Oh, bjd, you are so right about the weather. It was absolutely perfect! This trip was in June of 2009, and the week after I returned home Brittany was flooded with heavy rain for days. I watched a few news reports on the Internet that showed poor travelers huddled in camping tents, trying to keep dry. I was very lucky.
I will post photos of my cruise down river and back very soon.
A few miles south of Pont-Aven the river meets the Atlantic Ocean and the boat tour I took downriver was absolutely fabulous. I would love to go back and kayak the river one day (I'd love to kayak just about ANY river in France).
I stood on the back of the boat for better visibility since the front was covered. You will see that many of my photos are taken of the area behind us across the wake of the boat.
There is a path that runs on either side down the river, though I am not sure how far. The area to the left of the next photo is where I took the earlier shots through the trees looking down at the water.
There are some gorgeous homes overlooking the river. You will see I fell in love with the next one as I took photos of it both coming and going.
I'd love to know the stories behind each of these houses.
Besides beautiful homes on steep hills, we also passed farms and pastureland.
If I had my choice of isolated little cottages to visit for awhile the house in the next photo would definitely be my pick.
Great pictures, htmb. I have not been to Pont Aven. I have mentioned in the past that I have an odd aversion to going to Brittany for some reason -- it seems very alien to me when I am there. That's not enough to keep me out of Brittany, but it reduces the number of trips that I make there.
However, I always love the pictures that people take of Brittany -- except for the alien, unfriendly houses. I definitely have a mental problem.
Well, Kerouac, I can understand that a bit, though I have not traveled to many other places in Brittany. Interesting that Brittany feels alien to you, but not southeast Asia. I mentioned also going to Quimper and I hope I never need to return! Parts of it felt like a major tourist trap to me and it had the most bizarre traffic patternsl Not a place I enjoyed at all.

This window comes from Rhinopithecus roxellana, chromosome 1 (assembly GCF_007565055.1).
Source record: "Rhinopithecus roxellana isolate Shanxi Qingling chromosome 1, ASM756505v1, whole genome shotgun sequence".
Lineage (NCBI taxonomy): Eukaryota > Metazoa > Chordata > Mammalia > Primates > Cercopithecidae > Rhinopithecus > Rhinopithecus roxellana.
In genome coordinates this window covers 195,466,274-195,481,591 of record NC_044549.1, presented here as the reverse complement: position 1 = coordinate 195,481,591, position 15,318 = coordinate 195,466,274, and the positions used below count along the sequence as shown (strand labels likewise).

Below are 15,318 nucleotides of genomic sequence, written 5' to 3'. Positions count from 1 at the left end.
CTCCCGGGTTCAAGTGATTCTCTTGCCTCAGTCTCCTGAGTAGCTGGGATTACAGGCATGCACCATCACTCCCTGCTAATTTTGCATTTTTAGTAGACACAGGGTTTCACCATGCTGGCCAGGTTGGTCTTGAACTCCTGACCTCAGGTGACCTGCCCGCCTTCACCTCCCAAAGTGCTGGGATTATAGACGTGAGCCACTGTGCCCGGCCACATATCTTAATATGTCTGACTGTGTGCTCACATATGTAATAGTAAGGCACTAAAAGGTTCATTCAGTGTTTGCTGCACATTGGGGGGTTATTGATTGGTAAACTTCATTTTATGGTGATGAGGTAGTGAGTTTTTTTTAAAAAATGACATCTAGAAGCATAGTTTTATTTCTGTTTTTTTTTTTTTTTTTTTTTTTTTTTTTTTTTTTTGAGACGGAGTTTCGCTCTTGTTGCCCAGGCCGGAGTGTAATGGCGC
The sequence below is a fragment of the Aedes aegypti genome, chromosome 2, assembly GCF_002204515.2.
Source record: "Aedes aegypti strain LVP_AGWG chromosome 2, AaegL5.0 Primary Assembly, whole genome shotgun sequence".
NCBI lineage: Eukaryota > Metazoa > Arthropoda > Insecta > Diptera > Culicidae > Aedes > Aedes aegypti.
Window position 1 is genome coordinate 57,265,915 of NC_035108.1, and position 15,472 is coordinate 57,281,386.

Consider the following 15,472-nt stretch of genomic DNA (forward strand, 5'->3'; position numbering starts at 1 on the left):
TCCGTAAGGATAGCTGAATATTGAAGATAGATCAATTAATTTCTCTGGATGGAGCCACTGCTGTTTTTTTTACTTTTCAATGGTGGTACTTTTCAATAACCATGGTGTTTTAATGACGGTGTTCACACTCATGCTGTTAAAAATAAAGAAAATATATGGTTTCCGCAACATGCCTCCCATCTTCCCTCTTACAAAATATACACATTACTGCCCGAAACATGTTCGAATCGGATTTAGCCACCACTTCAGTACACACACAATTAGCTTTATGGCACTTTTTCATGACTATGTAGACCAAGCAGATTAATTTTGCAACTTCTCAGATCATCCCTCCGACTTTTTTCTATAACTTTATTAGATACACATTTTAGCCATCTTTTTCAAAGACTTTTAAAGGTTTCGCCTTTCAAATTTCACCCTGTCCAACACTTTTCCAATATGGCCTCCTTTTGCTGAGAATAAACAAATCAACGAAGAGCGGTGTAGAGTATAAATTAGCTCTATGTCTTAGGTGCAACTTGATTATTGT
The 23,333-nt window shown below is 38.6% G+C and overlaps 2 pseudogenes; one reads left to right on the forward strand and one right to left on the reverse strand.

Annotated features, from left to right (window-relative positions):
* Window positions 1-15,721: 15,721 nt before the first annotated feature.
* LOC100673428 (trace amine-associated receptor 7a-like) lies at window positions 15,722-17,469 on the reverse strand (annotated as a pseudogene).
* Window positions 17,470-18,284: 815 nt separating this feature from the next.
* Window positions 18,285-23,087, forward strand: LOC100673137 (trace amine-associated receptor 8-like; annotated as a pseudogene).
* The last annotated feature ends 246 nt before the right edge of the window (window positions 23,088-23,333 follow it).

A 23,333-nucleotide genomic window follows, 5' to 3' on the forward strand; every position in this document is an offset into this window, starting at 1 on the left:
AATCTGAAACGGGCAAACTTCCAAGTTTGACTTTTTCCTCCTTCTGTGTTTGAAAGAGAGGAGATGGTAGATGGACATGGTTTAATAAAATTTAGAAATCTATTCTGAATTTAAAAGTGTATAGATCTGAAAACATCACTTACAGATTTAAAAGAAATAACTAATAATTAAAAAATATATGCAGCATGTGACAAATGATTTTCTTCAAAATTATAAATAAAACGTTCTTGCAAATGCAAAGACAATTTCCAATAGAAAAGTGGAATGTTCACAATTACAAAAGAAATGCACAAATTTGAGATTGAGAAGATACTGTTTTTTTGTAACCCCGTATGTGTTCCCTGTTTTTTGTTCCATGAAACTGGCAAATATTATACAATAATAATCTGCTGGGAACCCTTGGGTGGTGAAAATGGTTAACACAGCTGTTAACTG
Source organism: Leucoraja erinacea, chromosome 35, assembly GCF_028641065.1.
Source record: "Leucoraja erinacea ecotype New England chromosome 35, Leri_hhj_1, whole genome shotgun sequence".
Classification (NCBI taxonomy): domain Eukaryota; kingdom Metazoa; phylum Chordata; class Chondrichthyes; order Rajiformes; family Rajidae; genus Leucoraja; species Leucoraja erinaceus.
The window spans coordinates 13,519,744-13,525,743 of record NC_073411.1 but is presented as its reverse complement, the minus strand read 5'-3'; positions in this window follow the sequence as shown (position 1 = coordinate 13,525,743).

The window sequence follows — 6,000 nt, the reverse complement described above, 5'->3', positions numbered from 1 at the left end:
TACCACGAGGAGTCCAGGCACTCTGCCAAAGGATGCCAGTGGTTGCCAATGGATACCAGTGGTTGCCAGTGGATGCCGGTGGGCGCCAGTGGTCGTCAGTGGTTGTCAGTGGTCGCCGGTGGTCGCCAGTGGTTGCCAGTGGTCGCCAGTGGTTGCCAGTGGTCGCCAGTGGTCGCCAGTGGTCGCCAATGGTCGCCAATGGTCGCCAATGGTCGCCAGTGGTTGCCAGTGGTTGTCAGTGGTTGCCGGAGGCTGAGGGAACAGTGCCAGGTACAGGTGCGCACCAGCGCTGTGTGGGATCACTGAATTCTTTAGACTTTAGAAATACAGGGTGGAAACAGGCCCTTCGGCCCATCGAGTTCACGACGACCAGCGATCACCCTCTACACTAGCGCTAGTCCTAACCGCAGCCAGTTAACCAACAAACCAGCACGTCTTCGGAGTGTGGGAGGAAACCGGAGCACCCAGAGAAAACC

I really think I can appreciate the beauty of Pont-Aven much more after the fact than when I was there. I'm sure that had more to do with me personally at the time. If I wanted to be in an isolated place where I could enjoy nature, paddle up and down a tidal estuary of a river, and generally have space to think and create I could see going back to Pont-Aven. I wouldn't wish to be there in the winter, nor would I like the rainy season (and perhaps that takes up a good part of the year).
I found the architecture of buildings in the town to be varied and interesting, though I obviously wasn't able to go into any private homes. What I think I liked best, besides the water, was the bright color and the wonderful light of summer.
Unfortunately I have been unable to find my photos showing low tide. To me, that added another dimension to the town. I find it fascinating to see little boats sitting on the river bottom and large boats propped up by supports to keep them upright; then watching them all rise as the water rushes in from the ocean.
It's true that in the summer, Brittany and Normandy can be very appealing, but in the winter, no thank you! But I know that my own opinion is totally contradictory, because I find northern and eastern France completely appealing in the horrible winter weather. I just can't figure it out.
But please keep the photos coming, htmb -- they are ideal.
Kerouac, it's true that if you don't like beautiful scenery along a tidal river, and you crave excitement and lots of people, it's not the place to visit, but I can sure see how it would be a wonderful place to paint, take photographs of nature, or write a book.
Actually yesterday I was watching an excellent report about the Loire which is an excellent river for small pleasure boats because it is totally shallow, useless and full of sand bars most of the year -- so the banks are still full of wild camping areas, not to mention the small islands. In a continent as overpopulated as Europe, it's rather amazing that there are still plenty of unrestricted places that don't require permits and licences.